In Carpenter v. United States, the Court addressed what expectations of privacy, if any, individuals have in cell tower location records under the Fourth Amendment. The government, to aid an armed robbery investigation, obtained a Section 2703(d) order, using the lower standard of “reasonable grounds,” for Carpenter’s cell-site location information that confirmed Carpenter’s presence in the vicinity of the robberies. When challenged, the Court of Appeals for the Sixth Circuit held the government did not violate the Fourth Amendment because Carpenter “lack[ed] any property interest in the cell-site records created and maintained by [the cell provider]” and voluntarily conveyed the information to the cell provider. United States v. Carpenter, 819 F.3d 880, 888 (6th Cir. 2016).

In a 119 page, 5-4 opinion, with four separate dissents, the court recognized that the “digital data — personal location information maintained by a third party — does not fit neatly under existing precedents.” Slip Op., Carpenter, 16-402, at 7. The Court ruled that the petitioner did have an expectation of privacy in personal location data contained in the cell-site location information (CSLI). Therefore, the government’s taking of this information was a “search” subject to Fourth Amendment protections. Id. at 17. The Third Party Doctrine, as the Court explained, did not apply due to the “unique nature of cell phone location records.” Id. at 11.

Is the Third-Party Doctrine Controlling?

One of the most significant issues in Carpenter was whether the CSLI was “voluntarily shared.” Under the Third-Party Doctrine, if individuals voluntarily provide information to third parties, they relinquish their legitimate reasonable expectation of privacy. More than 40 years ago, the Supreme Court established the Third-Party Doctrine in United States v. Miller, 425 U.S. 435 (1976), explaining the absence of a Fourth Amendment protection for subpoenaed bank records because the defendant had voluntarily conveyed his checks and deposit slips to his bank. Similarly, in Smith v. Maryland, 442 U.S. 735 (1979), the Court again applied the Third-Party Doctrine, holding that an individual had no Fourth Amendment interest in dialed telephone numbers because that information was “voluntarily” given to the telephone company.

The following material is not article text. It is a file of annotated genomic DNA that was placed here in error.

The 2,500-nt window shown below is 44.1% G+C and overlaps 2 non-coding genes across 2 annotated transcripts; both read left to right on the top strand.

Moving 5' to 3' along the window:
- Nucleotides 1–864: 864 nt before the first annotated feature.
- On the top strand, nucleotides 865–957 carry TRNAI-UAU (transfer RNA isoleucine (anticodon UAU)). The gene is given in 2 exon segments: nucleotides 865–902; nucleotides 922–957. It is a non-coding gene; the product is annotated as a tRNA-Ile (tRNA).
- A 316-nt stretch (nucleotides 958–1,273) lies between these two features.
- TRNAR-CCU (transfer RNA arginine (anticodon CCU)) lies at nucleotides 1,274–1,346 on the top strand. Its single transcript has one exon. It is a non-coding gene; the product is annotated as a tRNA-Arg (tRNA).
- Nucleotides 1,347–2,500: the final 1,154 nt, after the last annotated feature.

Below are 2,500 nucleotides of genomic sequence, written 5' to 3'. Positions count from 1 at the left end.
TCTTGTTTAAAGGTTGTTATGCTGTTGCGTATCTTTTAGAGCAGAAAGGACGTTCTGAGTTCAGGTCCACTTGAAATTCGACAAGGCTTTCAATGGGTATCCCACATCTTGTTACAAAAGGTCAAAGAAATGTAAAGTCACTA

The question in Carpenter remained how the Third-Party Doctrine applies in this new technological context. The government stressed that the legal analysis under the Miller case remains applicable despite the new technology, because the records were the carrier’s “business
information,” not Carpenter’s personal records. Oral Arg. Tr., Carpenter, at 40 (Nov. 29, 2017). In opposition, Carpenter argued that the Miller and Smith decisions are outdated and distinguishable because cell location records are more “sensitive personal information” and are not voluntarily disclosed. Id. at 4. Such records, Carpenter argued, are private and cannot be disclosed by service providers without prior customer authorization. Id. at 11.